Environmental issues need refocused strategies - GulfToday

Environmental issues need refocused strategies

Meena Janardhan

Writer/Editor/Consultant. She has over 25 years of experience in the fields of environmental journalism and publishing.

Climate Change

The photo has been used for illustrative purposes.

Addressing the nation on Independence Day, 15 August 2020, Indian Prime Minister Narendra Modi on Saturday announced a series of plans to protect environment and biodiversity. These ranged from saving Gangetic dolphins and Asiatic lions as carried out successfully by Project Tiger to making Ladakh carbon neutral and reducing pollution in 100 cities. He also spoke on renewable energy and the need to maintain a balance between development and the environment.

This comes in the wake of environmentalists calling for refocused environmental strategies, especially after the pandemic. India’s efforts to tackle pandemic-related health and economic setbacks urgently needs to bring back environmental issues to the forefront in policymaking.

Referring to the National Clean Air Programme, launched in January 2019, Modi said, “A special campaign is being worked out to reduce pollution in 100 selected cities with a holistic approach.”  He also announced the government’s big plans for the creation of 7500 MW solar park in Ladakh.

To give a push to the country’s biodiversity, he further announced projects to conserve Asiatic Lions and Gangetic dolphins while reminding the nation of the success of earlier projects, Project Tiger and Project Elephant. He declared the launch of Project Dolphin as well, aimed at the conservation of the Gangetic river dolphin that was instituted as the National Aquatic Animal in 2010.

According to a report by the Ministry of Environment, Forests and Climate Change earlier this year, there was a 29% increase in the population of the Asiatic lions that live in Gujarat’s Gir forest, taking the number from 523 in 2015 to 674 in 2020.

But there is a lot more to be done.

As a Mongabay-India report points out, along with the push for renewable power, India continues to boost coal production. It states that this means the six states in central and eastern India, which have 90% of India’s coal reserves, may not see a just transition to clean power. The report adds that experts working in the renewable power sector and those working with communities point out that the livelihood ecosystem driven by coal mining-based jobs is a major hindrance in the transition to clean energy. Coal continues to be the mainstay of India’s power mix, contributing to more than 50%. With its policies, the national government also makes it clear that this will remain the scenario at least for several years even as the emphasis on renewable grows.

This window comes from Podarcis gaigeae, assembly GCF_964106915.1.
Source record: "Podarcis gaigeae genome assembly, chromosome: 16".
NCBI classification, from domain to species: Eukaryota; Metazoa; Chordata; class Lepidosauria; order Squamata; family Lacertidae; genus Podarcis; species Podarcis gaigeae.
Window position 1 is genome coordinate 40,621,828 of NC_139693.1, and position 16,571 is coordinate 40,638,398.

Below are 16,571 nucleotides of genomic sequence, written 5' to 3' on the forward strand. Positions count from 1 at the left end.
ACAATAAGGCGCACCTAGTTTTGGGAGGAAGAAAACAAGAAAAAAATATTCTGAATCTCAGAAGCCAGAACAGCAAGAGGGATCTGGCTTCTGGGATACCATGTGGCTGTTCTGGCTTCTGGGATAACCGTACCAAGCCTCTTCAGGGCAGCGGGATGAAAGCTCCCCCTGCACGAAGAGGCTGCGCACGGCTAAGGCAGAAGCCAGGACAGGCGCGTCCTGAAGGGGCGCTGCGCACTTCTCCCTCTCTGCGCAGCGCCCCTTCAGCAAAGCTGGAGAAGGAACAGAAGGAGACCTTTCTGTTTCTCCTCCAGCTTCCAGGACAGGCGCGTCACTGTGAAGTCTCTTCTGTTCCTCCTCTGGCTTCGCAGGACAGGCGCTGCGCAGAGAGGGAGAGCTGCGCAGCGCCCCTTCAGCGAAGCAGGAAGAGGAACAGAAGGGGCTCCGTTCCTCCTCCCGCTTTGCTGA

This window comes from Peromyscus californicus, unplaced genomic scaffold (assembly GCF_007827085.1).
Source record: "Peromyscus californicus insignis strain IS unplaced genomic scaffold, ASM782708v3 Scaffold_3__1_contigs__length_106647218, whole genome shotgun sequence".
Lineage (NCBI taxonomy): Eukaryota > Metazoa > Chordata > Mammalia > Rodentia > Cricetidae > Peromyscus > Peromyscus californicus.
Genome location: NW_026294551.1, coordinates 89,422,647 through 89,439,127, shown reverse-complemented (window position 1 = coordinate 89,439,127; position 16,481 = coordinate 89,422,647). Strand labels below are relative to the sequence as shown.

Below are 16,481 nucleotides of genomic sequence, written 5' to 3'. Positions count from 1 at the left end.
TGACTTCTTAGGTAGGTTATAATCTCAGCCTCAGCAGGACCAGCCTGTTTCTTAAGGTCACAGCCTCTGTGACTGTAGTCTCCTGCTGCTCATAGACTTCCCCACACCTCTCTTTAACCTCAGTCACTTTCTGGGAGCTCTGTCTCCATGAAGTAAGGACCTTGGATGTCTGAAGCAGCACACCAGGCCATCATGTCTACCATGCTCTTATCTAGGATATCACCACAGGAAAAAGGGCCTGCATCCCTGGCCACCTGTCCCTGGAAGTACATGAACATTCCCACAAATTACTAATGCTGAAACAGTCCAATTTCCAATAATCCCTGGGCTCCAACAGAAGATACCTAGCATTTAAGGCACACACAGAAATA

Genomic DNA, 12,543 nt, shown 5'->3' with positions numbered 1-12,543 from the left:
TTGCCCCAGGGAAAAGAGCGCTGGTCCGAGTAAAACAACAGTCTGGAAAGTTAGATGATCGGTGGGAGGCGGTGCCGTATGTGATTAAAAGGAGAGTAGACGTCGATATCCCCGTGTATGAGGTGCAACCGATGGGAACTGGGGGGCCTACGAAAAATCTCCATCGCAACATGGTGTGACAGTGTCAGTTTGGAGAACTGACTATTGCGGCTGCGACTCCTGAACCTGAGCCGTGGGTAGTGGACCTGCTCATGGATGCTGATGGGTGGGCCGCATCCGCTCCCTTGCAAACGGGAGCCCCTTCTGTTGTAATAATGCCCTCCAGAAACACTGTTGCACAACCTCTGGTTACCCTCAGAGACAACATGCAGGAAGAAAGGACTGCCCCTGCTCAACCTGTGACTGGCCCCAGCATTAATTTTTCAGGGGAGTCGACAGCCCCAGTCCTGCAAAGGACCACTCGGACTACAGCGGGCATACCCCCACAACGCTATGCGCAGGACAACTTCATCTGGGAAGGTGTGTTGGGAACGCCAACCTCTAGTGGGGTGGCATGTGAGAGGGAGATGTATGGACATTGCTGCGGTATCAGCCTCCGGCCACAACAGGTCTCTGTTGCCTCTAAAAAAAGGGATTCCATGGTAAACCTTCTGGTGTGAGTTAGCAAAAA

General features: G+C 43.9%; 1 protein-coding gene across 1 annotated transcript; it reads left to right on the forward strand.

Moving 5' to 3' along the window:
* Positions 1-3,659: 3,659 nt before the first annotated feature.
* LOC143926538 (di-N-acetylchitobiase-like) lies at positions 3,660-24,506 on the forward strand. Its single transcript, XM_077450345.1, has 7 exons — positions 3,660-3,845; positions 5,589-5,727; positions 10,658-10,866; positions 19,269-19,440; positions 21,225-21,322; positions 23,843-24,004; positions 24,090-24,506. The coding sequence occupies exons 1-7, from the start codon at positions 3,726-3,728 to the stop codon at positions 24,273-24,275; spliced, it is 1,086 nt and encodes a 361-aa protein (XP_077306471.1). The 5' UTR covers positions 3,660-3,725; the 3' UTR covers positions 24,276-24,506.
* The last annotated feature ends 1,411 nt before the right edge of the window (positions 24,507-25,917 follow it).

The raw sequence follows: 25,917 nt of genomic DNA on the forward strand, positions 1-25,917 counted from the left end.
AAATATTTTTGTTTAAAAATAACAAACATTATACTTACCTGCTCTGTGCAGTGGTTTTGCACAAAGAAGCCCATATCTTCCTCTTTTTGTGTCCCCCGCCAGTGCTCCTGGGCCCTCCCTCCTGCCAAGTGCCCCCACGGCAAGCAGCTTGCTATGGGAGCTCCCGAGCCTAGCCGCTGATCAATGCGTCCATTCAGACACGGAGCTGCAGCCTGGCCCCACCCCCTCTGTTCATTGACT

It is then obvious that we cannot ignore the ill-effects of continued mining and the degradation of the environment exacerbated by the felling of trees and water pollution. There has to be a simultaneous push for coal and renewable energy.

Another stark reminder of the need for urgent solutions is the impact of floods across India. As another Mongabay-India report points out despite this July being the driest July in the last five years, many parts of India are still reeling under the floods. Flooding is normal during monsoon and needed to carry out some natural processes like bringing alluvial soil to fields, groundwater recharge or replenishment of waterbodies.

However, due to erratic weather patterns and increasing intense rainfall events, floods have become unpredictable and intractable. In the last few years, the number of incidents and scale of floods has sharply increased. Experts state that effective and structured flood management is urgently required to handle this challenge. Officially, the total flood-prone area of India is around 40 million hectares which is equivalent to 12% of the total area of the country. Experts note that this figure does not show the actual geographical area vulnerable to floods. Despite having a plethora of agencies, flood control and management remains a problem. Experts believe that streamlining and coordination among the vast network of agencies is a pressing requirement.

Other issues are raising their head too. In a webinar organized by the Impact and Policy Research Institute (IMPRI), New Delhi, a senior United Nations expert on waste management has raised the alarm that while before the Covid-19 outbreak, a government or a private hospital would typically produce 500 grams of biomedical waste like syringes, urine bags, gauze, etc., per bed, daily, now that number has gone up to between 2.5 kg to 4 kg per bed. Experts also pointed out that there has been a sharp increase generation in plastic waste during the Covid-19 crisis, with major reasons being online delivery, panic buying, stockpiling, and PPE disposal. Single-use plastics like gloves, masks, and aprons are also in high demand.

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